Transport Malta has reassured commuters that traffic will continue to flow through the Marsa junction despite the major works there in the coming months.
The Kappara Junction had more alternative routes but there is far more space at Marsa to keep lanes open, the Transport Malta team behind the upgrade project said.
Commuters have been dreading the new €70 million project even more than the Kappara junction works. For a start, it is busier – 90,000 cars a day compared to 60,000 at Kappara – but it is also more complex and offers far fewer options for those wanting to get from A to B.
“There are far more lanes available and we can leave them open during the works so capacity will not be affected,” the incoming head of the roads agency, Fredrick Azzopardi, said.
Surrounded by over a dozen people leading the project – representing a team of 70 – project leader Walter Portelli said that the first two phases of the contract were precisely about preparation.
“We have closed the bus lanes on Aldo Moro Road to ease traffic and the centre strip is being removed, as had been done at Kappara, to give us flexibility,” he said.
“Trees were also being re-sited from the edge of the Marsa sports complex, which will provide an extra lane for traffic plus a dedicated cycling lane.
“Coming the other way, traffic from the airport to Qormi and Żebbuġ is being deviated through the industrial estate to near the soft drinks factory,” Mr Portelli, an architect and civil engineer, added.
“And that to Valletta is all passing in front of Super One. The road behind is being resurfaced, with all the under-road utilities being dealt with. When it reopens, traffic using that road will only be able to go towards the Turkish cemetery, solving the bottleneck next to the government printing press.”
The removal of the factories between the Valletta-bound and south-bound lanes is the key to the three-year project. That surprisingly wide strip will host the new flyover lanes to Valletta, leaving the current lanes free for a huge parking area to be used as a park and ride, with more available on the corner by the Addolorata Cemetery.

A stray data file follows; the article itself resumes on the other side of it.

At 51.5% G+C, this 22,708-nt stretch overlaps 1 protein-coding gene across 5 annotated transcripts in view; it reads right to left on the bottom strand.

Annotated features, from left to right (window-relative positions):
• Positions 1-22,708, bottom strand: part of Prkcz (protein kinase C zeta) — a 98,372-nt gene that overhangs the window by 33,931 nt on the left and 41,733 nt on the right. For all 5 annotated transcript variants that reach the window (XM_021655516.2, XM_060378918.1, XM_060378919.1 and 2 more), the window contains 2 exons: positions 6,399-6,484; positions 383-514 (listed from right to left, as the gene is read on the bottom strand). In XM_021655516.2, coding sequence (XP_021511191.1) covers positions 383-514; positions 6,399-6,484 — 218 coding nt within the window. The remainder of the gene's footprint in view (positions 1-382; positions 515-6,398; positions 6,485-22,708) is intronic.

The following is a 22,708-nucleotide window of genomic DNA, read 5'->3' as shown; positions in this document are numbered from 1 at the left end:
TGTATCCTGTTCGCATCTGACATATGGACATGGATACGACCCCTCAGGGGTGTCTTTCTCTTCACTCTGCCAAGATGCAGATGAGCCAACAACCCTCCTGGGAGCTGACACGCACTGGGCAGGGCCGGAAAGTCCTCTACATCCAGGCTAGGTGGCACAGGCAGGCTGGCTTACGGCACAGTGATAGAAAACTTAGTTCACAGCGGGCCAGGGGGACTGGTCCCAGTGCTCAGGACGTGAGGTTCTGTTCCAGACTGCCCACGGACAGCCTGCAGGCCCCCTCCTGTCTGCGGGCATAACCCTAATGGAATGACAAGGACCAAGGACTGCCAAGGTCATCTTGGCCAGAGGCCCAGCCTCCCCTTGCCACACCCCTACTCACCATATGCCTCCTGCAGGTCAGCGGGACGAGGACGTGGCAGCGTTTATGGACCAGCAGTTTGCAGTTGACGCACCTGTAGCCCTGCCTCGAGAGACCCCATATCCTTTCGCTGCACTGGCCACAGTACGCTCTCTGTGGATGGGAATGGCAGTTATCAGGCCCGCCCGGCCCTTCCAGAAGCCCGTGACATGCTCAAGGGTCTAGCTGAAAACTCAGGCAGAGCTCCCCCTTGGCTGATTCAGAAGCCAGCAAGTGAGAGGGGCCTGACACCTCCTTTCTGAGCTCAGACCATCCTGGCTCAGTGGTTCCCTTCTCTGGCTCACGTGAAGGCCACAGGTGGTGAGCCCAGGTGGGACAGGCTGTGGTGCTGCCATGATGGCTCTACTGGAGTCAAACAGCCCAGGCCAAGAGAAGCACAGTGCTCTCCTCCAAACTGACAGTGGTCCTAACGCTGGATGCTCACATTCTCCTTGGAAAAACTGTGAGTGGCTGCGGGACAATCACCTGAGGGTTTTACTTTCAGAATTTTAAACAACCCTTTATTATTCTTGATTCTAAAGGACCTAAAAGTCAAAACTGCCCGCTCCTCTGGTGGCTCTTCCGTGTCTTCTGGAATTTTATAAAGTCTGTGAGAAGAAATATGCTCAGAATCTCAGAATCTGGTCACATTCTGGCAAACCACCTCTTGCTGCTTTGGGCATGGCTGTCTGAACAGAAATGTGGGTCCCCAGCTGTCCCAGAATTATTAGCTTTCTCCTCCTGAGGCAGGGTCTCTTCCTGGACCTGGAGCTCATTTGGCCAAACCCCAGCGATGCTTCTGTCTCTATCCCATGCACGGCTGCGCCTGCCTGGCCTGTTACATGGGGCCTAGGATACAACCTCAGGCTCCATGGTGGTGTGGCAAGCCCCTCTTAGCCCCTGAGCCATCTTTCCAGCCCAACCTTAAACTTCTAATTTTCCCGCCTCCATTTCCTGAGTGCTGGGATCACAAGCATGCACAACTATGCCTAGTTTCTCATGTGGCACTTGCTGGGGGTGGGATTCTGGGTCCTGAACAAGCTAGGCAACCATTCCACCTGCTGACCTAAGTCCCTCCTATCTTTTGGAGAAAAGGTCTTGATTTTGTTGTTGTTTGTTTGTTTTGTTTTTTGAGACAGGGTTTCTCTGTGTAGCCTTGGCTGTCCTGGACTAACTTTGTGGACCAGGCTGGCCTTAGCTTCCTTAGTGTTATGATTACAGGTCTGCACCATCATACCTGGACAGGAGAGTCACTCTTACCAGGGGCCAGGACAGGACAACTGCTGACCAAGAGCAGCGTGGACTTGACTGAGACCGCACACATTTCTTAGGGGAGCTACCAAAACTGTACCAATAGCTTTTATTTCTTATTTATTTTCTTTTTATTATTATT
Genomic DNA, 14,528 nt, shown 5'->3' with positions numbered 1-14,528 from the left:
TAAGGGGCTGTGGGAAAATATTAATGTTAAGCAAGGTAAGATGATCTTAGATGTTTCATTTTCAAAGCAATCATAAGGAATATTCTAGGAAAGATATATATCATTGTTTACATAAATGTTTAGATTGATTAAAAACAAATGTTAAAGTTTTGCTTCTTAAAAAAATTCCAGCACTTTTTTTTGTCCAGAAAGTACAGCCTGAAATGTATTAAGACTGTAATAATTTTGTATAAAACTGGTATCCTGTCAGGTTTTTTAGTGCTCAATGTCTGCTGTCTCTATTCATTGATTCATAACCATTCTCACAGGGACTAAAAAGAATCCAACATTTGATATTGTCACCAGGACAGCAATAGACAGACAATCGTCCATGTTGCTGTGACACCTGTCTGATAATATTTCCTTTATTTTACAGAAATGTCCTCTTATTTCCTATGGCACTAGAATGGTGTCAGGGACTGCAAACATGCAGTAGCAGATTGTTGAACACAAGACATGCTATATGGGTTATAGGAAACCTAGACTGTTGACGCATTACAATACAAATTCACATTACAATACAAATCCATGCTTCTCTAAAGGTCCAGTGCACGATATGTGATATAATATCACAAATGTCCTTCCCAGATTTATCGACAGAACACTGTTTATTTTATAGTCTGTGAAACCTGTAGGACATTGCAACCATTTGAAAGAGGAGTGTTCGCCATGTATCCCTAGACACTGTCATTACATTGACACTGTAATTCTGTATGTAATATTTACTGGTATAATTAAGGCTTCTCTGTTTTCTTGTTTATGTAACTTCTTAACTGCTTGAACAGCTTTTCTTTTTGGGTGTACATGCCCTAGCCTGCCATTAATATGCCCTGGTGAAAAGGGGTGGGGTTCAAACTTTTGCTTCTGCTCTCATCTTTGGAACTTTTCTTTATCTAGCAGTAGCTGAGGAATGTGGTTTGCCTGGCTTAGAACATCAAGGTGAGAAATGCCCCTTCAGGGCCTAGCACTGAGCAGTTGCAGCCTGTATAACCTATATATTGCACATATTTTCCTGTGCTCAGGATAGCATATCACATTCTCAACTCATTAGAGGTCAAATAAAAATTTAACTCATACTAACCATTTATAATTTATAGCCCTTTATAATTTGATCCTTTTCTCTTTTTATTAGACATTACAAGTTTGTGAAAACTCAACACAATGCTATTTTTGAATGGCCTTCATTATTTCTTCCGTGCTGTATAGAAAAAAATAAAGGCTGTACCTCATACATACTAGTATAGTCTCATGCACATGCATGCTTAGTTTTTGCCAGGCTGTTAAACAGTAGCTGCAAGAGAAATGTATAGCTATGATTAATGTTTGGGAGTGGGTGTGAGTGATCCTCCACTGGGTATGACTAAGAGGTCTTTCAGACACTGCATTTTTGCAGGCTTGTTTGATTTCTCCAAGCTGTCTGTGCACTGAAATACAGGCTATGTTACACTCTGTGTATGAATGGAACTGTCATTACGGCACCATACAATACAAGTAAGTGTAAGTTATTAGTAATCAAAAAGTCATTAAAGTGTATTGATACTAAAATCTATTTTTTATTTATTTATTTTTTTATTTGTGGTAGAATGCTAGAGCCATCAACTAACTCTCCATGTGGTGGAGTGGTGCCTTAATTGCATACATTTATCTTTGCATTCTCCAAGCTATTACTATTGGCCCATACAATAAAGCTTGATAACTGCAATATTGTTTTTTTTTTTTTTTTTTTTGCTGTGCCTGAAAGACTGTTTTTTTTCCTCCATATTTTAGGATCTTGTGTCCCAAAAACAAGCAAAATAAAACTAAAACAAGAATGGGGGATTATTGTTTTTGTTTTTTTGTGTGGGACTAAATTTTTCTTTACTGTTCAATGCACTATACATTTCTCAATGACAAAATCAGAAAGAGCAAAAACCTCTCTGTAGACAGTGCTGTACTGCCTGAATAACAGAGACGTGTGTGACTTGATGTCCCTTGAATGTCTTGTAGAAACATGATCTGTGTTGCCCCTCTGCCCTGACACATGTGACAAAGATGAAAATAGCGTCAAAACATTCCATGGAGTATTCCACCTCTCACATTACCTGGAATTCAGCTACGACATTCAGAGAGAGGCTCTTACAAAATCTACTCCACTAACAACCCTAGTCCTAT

This aspect is one of project designer Robert Zerafa’s most important goals: for the project to be not only about easing the nightmare traffic flows but also about people, with three pedestrian bridges, as well as the parking.
The team is also aware of the need to ensure that the junction does not merely displace the traffic jams.
For example, a new lane will be added for cars coming out of the Santa Venera tunnel and the Santa Luċija roundabout will have an underpass to allow traffic towards Bulebel to flow smoothly.
Mr Azzopardi said they were mulling the possibility of opening Dock 7 in the evening, towards the south.
While all the work in phase 1 and 2 is in hand, the biggest question mark remains the flyover contract itself, with the eight bids made being adjudicated. This will, hopefully, not be delayed by objections, though, of course, this is out of the team’s hands.
Yet, all its members are enthusiastic, asking only that drivers observe the 30kmh limit and respect the workers on site.
“There is still plenty ahead. The area is at the confluence of three valleys and has 8-10 metres of mud and Mr Zerafa said.
“So it will need major engineering decisions on piling or foundations. But, once there, the flyovers will last for 100 years.”
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